This came in the form of the Remington V3 Field Sport. This Shotgun utilizes the Versa Port gas system that Remington put into the Versa Max, but the Remington people I talked to were quick to tell me that this is not  just a “three inch Versa Max”! End result for you, the shooter? A shotgun that shoots anything from the lightest field load to the most nuclear 3 inch magnum load you care send down range. Tests have shown a less than 1% malfunction rate on cycling reliability. O yeah, almost forgot Remington went back to the Rem Choke system for this gun. (Good move) Almost forgot, don’t forget to add Remington shotgun shells like their HyperSonic and Nitro-Steel loads. The HyperSonic load is a screamer with 1700 fps, by far the fastest steel shotshell out there.

MOJO Outdoors Decoys. Duck hunting requires a lot of gear, mainly decoys. Duck hunters have known for decades if they can have some motion in their decoy spread the ducks will respond so much better. MOJO Outdoors began life in the State of Louisiana with the invention and development, by real hunters, of the MOJO Mallard® Spinning Wing Duck Decoy, which went on to become a phenomena in the world of duck hunting. With its realistic body, its large and practically unstoppable direct drive motor, highly reflective aluminium wings and rugged, dependable operation, it quickly took the market, making the name “MOJO” synonymous with “quality and success”.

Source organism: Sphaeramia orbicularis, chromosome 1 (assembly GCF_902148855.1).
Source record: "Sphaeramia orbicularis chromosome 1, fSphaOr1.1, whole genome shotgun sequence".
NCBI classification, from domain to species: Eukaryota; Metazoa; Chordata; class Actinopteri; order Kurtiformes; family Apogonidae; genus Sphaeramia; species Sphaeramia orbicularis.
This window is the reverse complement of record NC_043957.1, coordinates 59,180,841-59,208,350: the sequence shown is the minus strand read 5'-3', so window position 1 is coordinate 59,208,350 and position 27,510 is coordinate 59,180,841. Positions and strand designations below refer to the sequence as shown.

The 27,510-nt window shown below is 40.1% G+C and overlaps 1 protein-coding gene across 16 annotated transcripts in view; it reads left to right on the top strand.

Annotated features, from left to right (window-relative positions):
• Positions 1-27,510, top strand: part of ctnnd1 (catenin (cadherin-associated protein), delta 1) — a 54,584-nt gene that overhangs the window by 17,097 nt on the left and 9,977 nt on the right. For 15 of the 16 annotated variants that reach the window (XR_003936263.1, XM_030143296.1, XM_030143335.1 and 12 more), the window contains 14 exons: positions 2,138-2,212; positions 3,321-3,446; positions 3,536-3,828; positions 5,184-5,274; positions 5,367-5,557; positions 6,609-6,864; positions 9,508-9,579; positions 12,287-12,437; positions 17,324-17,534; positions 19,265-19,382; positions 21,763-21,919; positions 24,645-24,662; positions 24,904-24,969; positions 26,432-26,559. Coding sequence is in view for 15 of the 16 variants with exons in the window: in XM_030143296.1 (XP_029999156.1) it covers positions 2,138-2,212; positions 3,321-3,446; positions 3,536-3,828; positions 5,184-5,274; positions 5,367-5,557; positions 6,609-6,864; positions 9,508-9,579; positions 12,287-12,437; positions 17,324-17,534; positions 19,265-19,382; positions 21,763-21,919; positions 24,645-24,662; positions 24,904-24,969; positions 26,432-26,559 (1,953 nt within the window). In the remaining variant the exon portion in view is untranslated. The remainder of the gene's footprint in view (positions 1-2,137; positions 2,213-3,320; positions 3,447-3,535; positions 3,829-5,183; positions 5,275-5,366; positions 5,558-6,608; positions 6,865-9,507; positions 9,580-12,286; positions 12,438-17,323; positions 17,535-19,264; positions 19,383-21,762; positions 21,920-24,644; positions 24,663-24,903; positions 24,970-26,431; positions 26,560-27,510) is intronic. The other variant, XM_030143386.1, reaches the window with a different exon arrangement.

OK, as usual I have gone on too long. There are other ingredients that you will need, good companions are important in this recipe. I was lucky and had Daniel Cox and Ronnie Evans from Remington, Charlie Holder with Sureshot, Mike Morgan from MOJO Outdoors, and JJ Kent and his guides from Kent Outdoors, Zane and Tanner. (They were good but not as good as Bo the wonder dog.)

Mix all of these ingredients together, simmer on low for several hours. Bon appetite.